Wednesday, May 03, 2006
MIT’s Gregory Stephanopoulos is making microbes work harder to make ethanol production more efficient.
By Katherine Bourzac
“…Despite all their attractive benefits, however, biofuels have not been an economically competitive alternative to fossil fuels in the United States because the cost of the processing needed to break down plant starches is not offset by the amount of ethanol produced in the end. Now a group of researchers led by MIT’s Gregory Stephanopoulos, a chemical engineering professor, are working to improve the productivity and robustness of the microbes that convert treated biomass into ethanol. Stephanopoulos has developed a new technology that enables researchers to introduce complex traits into bacteria and yeast — such as the ability to continuously convert sugar into ethanol — and hopes the technology will help turn things around for biofuels.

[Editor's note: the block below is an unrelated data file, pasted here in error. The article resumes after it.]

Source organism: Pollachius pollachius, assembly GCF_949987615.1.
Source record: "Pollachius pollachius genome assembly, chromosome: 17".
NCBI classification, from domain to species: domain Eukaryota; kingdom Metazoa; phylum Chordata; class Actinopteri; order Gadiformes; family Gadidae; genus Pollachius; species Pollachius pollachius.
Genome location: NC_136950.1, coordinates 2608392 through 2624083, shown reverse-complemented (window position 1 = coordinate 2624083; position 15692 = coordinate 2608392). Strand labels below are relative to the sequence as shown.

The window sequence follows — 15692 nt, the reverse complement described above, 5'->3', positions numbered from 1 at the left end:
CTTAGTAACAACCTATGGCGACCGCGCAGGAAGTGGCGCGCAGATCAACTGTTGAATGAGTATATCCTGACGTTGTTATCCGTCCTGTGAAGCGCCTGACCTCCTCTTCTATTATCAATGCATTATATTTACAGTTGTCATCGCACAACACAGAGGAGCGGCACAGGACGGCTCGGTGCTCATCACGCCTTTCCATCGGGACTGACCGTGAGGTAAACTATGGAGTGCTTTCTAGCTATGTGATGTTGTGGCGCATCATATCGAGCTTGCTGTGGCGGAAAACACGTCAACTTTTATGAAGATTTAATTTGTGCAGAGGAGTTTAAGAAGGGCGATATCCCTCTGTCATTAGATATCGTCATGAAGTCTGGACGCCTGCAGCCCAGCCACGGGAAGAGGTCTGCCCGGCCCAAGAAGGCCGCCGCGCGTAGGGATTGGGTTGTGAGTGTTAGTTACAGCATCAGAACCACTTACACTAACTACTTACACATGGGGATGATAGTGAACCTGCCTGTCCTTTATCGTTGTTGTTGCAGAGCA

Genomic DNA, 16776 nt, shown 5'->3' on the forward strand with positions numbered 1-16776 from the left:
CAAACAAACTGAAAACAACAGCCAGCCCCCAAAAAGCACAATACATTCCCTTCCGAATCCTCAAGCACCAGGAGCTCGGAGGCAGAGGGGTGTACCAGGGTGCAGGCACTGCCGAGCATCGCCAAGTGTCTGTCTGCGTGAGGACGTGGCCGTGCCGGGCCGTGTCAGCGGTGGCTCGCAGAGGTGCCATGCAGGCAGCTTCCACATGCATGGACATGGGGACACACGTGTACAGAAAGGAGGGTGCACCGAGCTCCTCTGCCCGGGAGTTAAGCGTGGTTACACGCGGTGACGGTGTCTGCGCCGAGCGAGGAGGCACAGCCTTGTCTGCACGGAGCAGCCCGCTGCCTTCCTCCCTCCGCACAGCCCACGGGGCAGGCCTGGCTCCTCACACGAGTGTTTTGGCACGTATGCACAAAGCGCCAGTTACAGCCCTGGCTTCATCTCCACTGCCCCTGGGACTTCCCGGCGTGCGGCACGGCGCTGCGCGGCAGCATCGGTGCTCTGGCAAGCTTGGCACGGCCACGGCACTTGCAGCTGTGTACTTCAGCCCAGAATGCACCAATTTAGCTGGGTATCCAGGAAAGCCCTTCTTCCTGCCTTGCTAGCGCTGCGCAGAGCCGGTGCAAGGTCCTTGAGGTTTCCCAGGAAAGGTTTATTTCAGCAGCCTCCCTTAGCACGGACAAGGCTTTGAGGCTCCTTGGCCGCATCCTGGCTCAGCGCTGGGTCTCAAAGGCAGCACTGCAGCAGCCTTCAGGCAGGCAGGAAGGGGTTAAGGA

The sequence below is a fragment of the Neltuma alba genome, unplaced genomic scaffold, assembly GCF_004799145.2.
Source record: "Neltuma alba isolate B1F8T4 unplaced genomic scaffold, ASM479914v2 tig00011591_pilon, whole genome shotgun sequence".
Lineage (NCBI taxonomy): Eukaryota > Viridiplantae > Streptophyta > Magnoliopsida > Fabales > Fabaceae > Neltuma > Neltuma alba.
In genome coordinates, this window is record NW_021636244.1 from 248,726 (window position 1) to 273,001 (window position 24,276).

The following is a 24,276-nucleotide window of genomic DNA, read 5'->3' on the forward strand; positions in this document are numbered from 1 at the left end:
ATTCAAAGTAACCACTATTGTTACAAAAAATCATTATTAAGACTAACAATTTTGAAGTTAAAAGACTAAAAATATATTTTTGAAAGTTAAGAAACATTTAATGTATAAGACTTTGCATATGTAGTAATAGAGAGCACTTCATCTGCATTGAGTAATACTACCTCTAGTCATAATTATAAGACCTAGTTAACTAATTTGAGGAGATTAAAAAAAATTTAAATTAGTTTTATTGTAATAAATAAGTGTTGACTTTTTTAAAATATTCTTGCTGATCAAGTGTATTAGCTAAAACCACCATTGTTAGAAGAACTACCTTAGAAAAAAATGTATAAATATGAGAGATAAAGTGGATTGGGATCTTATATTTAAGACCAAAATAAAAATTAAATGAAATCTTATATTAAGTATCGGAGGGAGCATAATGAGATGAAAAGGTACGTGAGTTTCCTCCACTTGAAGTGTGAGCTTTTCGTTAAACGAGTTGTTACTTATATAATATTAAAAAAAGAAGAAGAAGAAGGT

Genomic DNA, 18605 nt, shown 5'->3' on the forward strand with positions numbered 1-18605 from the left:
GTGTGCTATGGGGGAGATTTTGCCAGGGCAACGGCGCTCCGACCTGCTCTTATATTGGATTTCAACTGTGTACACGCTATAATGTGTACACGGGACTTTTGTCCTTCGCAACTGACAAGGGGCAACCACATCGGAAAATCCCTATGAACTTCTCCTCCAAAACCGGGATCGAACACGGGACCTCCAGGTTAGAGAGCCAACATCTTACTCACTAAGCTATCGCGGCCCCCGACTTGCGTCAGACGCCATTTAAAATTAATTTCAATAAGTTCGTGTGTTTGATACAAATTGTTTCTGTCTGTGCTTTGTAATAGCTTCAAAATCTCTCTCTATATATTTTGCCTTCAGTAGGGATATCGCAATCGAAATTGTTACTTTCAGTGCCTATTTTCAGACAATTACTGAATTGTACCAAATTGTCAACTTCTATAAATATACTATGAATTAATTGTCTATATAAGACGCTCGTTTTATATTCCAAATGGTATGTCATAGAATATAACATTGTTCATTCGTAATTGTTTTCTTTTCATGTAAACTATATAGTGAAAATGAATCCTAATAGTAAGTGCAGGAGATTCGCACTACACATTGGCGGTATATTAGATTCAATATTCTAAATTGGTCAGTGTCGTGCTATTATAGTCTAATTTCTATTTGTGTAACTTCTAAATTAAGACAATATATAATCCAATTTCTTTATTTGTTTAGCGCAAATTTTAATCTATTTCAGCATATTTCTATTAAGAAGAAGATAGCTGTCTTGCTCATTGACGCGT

Full article here